The Clifton Suspension Bridge.
Published by George Davey, Bookseller, Broad St. Bristol [n.d., c.1830].
Lithograph on india laid paper, image 185 x 300mm. 7¼ x 11¾". Laid on scrap sheet.
The Clifton Suspension Bridge, spanning the beautiful Avon Gorge, is the symbol of the city of Bristol. For almost 150 years this Grade I listed structure has attracted visitors from all over the world. Its story began in 1754 with the dream of a Bristol wine merchant who left a legacy to build a bridge over the Gorge. The first competition in 1829 was judged by Thomas Telford, the leading civil engineer of the day. Telford rejected all the designs and submitted his own but the decision to declare him the winner was unpopular and a second competition was held in 1830. 24 year old Isambard Kingdom Brunel was eventually declared the winner and appointed project engineer – his first major commission. The foundation stone was laid in 1831 but the project was dogged with political and financial difficulties and by 1843, with only the towers completed, the project was abandoned. Brunel died prematurely aged 53 yrs in 1859 but the Bridge was completed as his memorial and finally opened in 1864. Designed in the early 19th century for light horse drawn traffic it still meets the demands of 21st century commuter traffic with 11-12,000 motor vehicles crossing it every day. Lettered with dimensions and 'estimated cost £57, 000' under title.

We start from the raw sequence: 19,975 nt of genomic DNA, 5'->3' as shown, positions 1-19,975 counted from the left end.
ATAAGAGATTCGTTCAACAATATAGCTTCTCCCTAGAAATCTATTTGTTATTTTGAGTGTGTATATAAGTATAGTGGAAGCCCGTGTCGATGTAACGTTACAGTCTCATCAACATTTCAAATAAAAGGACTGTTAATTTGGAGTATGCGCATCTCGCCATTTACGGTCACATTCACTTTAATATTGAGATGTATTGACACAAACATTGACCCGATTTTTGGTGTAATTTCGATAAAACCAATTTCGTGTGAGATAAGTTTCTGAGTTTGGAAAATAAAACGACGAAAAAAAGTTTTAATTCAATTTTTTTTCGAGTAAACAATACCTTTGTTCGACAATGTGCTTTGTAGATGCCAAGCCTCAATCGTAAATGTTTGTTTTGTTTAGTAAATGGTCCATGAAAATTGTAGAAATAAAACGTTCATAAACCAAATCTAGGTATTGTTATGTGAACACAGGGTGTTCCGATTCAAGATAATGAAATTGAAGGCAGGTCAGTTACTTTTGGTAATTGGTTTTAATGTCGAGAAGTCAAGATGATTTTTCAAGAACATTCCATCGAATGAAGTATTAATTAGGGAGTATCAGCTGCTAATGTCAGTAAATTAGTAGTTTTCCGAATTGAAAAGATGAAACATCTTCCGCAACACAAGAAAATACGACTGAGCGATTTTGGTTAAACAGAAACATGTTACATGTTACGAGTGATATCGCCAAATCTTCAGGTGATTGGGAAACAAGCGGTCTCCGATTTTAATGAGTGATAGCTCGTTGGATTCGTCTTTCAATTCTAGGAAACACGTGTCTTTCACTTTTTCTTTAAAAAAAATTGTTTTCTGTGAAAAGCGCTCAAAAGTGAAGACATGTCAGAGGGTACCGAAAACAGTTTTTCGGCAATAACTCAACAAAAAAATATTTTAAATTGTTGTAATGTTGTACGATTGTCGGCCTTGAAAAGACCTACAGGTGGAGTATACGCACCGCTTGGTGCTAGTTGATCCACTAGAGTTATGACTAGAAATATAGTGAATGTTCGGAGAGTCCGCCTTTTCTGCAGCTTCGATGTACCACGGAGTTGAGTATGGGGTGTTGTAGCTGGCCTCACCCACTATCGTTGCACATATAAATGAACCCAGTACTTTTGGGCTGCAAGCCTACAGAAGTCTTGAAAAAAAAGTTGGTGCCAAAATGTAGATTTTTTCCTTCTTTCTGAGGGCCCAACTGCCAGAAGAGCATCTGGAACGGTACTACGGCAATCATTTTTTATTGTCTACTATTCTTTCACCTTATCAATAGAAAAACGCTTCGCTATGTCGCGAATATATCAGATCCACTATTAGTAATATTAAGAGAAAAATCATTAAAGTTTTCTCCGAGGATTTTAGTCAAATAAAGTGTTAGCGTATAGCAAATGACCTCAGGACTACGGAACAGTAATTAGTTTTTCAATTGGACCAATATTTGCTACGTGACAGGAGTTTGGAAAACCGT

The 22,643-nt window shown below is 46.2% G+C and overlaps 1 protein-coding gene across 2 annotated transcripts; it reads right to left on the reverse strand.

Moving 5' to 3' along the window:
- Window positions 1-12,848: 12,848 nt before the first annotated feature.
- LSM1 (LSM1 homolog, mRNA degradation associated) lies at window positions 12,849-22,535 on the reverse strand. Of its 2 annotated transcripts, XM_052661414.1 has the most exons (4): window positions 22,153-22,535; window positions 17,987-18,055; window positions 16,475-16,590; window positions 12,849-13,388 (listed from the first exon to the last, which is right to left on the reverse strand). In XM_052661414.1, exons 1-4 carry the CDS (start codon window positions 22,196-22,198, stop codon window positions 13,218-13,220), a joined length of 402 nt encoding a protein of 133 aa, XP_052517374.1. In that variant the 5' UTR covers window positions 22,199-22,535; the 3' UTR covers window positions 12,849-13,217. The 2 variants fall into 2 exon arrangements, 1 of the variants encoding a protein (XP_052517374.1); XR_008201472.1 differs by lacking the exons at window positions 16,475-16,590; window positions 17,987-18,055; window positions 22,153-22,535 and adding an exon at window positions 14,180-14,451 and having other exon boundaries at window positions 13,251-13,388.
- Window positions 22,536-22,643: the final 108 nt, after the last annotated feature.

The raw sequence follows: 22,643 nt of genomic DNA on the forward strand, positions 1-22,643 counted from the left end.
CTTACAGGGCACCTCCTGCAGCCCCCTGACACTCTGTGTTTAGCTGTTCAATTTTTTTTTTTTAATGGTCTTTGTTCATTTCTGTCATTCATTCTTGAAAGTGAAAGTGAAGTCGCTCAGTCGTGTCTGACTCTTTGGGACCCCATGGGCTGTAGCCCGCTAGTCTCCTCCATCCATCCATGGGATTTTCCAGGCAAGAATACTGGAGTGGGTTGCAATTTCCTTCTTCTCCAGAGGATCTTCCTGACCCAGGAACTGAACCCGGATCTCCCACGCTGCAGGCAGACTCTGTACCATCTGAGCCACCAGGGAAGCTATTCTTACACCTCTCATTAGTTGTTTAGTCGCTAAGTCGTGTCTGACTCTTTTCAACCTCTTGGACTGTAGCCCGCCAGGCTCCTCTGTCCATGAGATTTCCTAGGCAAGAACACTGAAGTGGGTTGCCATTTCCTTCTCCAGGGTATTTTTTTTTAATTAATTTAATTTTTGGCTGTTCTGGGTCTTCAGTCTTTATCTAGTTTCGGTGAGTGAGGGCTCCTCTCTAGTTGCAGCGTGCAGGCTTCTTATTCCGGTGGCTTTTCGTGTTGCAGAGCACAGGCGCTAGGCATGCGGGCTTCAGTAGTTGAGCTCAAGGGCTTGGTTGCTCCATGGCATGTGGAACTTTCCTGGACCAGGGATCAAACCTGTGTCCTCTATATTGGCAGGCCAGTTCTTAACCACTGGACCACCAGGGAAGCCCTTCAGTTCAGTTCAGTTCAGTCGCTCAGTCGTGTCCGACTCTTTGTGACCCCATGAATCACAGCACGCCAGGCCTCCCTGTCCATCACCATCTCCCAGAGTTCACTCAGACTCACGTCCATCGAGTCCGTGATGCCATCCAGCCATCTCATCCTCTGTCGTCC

[Ref: 9033] £140.00